I knew that she was going to die. In the dream, I mean. I suddenly had an urge to stop the clock. Just stay put. Don’t move. Keep her there where it was safe. But I knew that was impossible. I knew somehow that this was the last time I would laugh with her. So I watched her hair fly back while she chased cows and laughed and laughed at their enormous bodies charging off.

“You’re going to die soon.” It just came out. I couldn’t stop it.

“I already know…” she replied, unfazed.

She told me not to worry because she would be going to a better place. I didn’t understand what she meant. She was a devout atheist who believed that we are all just worm food when we pass on. So, what is she talking about, this “better place”? How the hell is “worm food” a better place? But she insisted that she was going to be alright, that I shouldn’t worry, and that she was at peace. That this “better place” was somewhere far better than here. That I would understand when I got there.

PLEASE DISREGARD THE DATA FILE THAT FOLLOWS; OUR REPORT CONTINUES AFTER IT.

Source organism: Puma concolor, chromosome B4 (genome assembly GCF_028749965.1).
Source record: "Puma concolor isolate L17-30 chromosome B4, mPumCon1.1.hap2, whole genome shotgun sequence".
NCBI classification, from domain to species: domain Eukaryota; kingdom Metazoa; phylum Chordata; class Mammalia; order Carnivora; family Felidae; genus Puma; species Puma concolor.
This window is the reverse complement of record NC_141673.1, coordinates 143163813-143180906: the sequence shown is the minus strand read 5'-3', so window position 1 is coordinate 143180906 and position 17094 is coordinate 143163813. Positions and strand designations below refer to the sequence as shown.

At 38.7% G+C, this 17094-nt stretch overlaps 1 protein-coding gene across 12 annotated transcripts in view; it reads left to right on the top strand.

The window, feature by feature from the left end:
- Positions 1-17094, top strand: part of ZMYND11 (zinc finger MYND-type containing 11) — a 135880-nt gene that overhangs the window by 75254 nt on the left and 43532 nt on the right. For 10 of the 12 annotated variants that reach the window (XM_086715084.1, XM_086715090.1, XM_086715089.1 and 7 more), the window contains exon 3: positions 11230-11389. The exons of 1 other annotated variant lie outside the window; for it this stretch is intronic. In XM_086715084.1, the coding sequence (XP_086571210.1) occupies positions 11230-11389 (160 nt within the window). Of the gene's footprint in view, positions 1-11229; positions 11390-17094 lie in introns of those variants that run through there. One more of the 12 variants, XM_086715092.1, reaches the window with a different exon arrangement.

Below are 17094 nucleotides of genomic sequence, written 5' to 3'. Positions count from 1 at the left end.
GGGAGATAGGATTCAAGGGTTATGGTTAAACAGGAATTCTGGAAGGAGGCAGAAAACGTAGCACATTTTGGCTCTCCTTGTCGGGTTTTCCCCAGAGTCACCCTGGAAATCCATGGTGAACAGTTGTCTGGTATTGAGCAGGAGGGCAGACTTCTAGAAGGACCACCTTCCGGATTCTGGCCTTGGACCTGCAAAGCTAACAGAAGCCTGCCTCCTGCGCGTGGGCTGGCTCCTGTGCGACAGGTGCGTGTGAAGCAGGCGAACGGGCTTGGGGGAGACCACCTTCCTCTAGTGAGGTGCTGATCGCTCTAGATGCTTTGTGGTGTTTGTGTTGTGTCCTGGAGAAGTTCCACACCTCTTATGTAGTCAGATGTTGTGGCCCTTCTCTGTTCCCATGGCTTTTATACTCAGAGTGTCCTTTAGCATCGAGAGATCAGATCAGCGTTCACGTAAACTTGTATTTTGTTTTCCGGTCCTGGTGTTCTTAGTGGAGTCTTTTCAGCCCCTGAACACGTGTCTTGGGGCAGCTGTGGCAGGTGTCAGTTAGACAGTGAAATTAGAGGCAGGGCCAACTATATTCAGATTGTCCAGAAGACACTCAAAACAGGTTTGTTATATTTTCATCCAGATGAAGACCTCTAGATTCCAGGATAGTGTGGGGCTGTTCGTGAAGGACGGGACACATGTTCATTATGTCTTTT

I trust her.

This dream was undoubtedly brought on by the fact that I attended a memorial service last week for a prominent member of my circle of friends. She was an incredible life force and her death hit me in the gut. Grief is processed in both overt and subconscious ways. Sometimes you think you’re fine, and then you are sideswiped by the most gut-kicking pain. And sometimes you feel pain, but the smallest, most beautiful thing lifts you up and you don't even realize that you're smiling for perhaps the first time in days.

I work out a lot of things, including grief, in my sleep.